Aguadas farmers grow coffee to high standards at high elevation
In life or coffee, standards are everything
Don Lionel grew up around coffee and, ultimately, his life has led him back to it. Having spent a large portion of his adult years in the city, something about urban living left him unfulfilled. Feeling suffocated, he returned to his family farm, where he lives with his mother, Donna Faviol. Caring deeply about the artisanal processes needed to develop his beans, Don Lionel joined the Nespresso AAA Sustainable Quality™ Program, which supports him in ensuring every harvest meets his exacting standards.
Quality coffee takes its time
A worker at Don Lionel's farm picks coffee cherries from the trees during harvest. Sitting so high, at 6,474 feet above sea level, cherries take much longer to ripen, but it’s this longer maturation process of the fruit that makes the beans so deeply delicious. Cherries also reach that perfectly ripe dark red at slightly different times; a single tree branch can have batches of green and red cherries next to one another. If even a few unripe green cherries find their way into a batch of red, the final flavor of the coffee can be noticeably altered. Hence why coffee picking here is a highly labor-intensive process, and must be done manually by trained workers.
Every stage adds flavor
Don Lionel’s discerning eye oversees every stage of the preparation process. Here he is using a machine to remove the skin and flesh of the coffee cherries (a process called pulping) before they land in a fermentation tank, where they will remain overnight for about 15 hours. This allows enough time for natural yeasts in the air to eat away the remaining mucilage and develop the flavors further before the beans move on to drying. While this is a meticulous process, Nespresso has been teaching Don Lionel new methods, like how to carefully calculate fermentation and drying times, to make it easier to maintain his high standards.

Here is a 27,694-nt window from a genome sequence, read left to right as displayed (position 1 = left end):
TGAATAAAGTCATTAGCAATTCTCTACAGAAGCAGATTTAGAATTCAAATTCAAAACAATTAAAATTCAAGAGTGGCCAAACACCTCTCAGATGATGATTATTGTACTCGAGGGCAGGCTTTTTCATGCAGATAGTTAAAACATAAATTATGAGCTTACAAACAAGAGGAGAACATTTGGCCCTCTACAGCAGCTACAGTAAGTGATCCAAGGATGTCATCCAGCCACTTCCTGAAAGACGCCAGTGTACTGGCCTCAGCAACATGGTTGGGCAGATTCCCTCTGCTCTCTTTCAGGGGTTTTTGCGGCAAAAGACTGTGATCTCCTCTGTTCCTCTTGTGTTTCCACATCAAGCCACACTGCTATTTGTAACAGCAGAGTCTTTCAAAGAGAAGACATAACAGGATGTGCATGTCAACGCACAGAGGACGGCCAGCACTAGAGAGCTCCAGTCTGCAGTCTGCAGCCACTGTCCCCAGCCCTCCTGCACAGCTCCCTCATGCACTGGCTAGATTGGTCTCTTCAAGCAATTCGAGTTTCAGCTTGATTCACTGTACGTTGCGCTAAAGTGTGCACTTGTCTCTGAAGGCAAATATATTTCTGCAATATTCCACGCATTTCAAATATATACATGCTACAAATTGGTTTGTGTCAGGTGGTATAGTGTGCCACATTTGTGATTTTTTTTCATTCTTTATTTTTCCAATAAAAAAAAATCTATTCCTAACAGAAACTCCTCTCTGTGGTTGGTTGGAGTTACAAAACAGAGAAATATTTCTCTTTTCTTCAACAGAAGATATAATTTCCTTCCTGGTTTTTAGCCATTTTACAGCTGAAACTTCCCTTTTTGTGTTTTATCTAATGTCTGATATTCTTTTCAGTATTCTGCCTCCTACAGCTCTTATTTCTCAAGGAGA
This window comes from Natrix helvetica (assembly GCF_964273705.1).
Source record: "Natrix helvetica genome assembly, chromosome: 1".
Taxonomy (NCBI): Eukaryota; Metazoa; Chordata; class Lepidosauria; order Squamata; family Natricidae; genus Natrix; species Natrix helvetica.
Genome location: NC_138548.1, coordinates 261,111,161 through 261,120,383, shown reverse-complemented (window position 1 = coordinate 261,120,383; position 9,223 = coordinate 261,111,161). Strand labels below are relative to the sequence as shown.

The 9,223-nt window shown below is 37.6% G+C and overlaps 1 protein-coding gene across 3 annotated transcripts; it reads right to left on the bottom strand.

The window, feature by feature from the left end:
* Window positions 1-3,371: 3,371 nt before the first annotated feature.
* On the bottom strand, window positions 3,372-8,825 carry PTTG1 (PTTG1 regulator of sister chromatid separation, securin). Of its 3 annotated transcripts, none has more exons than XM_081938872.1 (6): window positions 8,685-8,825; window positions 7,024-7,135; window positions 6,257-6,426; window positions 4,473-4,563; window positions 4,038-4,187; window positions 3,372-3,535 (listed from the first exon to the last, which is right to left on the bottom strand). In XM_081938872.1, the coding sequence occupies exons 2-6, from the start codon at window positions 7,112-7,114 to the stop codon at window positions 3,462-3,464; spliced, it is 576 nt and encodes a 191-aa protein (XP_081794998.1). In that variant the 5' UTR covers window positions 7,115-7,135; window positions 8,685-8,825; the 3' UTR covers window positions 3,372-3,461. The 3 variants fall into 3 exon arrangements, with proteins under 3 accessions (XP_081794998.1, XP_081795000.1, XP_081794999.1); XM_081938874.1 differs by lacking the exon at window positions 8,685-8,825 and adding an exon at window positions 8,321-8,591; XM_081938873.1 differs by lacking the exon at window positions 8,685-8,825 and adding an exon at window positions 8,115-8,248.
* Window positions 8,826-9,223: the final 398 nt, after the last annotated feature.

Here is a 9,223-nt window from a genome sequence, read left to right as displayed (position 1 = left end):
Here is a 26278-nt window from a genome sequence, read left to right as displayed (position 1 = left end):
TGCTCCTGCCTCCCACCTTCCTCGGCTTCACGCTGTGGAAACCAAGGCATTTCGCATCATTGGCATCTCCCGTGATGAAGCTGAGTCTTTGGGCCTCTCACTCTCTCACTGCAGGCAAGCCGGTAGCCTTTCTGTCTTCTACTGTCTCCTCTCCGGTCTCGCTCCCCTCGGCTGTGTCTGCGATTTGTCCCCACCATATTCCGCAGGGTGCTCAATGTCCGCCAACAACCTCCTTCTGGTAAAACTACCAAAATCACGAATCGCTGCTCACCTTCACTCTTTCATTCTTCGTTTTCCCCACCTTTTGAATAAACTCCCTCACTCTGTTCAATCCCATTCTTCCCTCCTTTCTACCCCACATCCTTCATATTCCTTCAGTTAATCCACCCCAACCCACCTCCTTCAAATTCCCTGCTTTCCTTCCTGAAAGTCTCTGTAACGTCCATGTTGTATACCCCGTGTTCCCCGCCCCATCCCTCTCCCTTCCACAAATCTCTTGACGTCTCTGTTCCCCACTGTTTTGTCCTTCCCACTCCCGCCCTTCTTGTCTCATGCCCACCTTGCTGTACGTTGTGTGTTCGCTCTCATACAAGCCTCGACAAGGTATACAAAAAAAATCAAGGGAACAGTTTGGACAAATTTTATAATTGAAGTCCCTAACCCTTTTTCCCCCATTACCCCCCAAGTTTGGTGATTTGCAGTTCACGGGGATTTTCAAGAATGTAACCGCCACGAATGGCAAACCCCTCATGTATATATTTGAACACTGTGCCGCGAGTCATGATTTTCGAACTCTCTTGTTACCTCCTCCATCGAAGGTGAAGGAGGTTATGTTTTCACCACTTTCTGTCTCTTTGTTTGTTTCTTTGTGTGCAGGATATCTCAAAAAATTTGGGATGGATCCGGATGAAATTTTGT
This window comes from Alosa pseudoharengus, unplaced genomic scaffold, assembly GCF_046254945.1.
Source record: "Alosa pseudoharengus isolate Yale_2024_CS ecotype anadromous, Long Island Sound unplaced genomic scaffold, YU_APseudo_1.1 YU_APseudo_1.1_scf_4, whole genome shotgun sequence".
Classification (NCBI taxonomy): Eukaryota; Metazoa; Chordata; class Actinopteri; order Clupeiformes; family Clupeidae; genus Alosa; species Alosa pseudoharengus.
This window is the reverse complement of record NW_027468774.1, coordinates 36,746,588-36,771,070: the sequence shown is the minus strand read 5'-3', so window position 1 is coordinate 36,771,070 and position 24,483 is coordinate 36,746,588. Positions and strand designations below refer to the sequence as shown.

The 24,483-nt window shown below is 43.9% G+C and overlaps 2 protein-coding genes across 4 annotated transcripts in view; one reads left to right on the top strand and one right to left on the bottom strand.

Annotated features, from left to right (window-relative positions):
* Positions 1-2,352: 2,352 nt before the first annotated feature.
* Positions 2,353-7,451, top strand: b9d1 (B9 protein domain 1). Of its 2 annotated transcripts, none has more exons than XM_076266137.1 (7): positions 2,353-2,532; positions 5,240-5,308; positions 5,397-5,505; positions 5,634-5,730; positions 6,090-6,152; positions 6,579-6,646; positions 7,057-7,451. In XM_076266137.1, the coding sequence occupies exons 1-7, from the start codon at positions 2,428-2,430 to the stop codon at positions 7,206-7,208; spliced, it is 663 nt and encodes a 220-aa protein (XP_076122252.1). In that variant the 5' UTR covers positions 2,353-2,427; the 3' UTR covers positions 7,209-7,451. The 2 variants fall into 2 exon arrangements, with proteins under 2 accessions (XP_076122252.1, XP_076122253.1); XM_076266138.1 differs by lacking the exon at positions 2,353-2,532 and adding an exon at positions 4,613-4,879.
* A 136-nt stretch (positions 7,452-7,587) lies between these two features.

Beans bathed in the sun
After their 15-hour stint in the fermentation tank, beans are poured out onto specially designed flatbeds to dry naturally in the sun. Again a lengthy process, sun drying draws out moisture slowly, maturing and deepening the flavor profiles begun by yeast cultures that exist only in this region.
Perfectly dried coffee is music to your ears
“Once the beans are completely dry, they will make a sound like the malaka,” says Don Lionel, referring to a traditional Colombian instrument. Before they’re ready to make music, beans have to spend weeks drying on the beds, with routine rakings throughout to make sure they dry evenly. The clouds and humidity here mean there’s a lot of moisture hanging in the air and in the ground, which can make drying tricky. There are ways around it though, like raised beds to keep coffee from being contaminated, and covers that easily pull over when it rains.
Banding together for a better future
Farmers unload sacks of coffee at the Aguadas cooperative, a group of farmers who pool their resources together to get better access to the global coffee market. Like Don Lionel, some of them work with the Nespresso AAA Sustainable Quality Program. Along with offering support in maintaining quality, the program also provides long-term benefits like crop insurance and pension plans to provide farmers with financial security throughout their lives.
Standards are forever
A coffee expert at the Aguadas cooperative inspects green beans for quality before they are roasted and packaged. Just like the exacting standards on farms like Don Lionel’s, the pursuit of quality never diminishes, and it’s what allows Nespresso to purchase Aguadas beans for a premium price. By ensuring that farmers can consistently cultivate coffee to the standards they’ve grown up with, and remain supported should the unforeseen happen, Nespresso can help keep their coffee coming.
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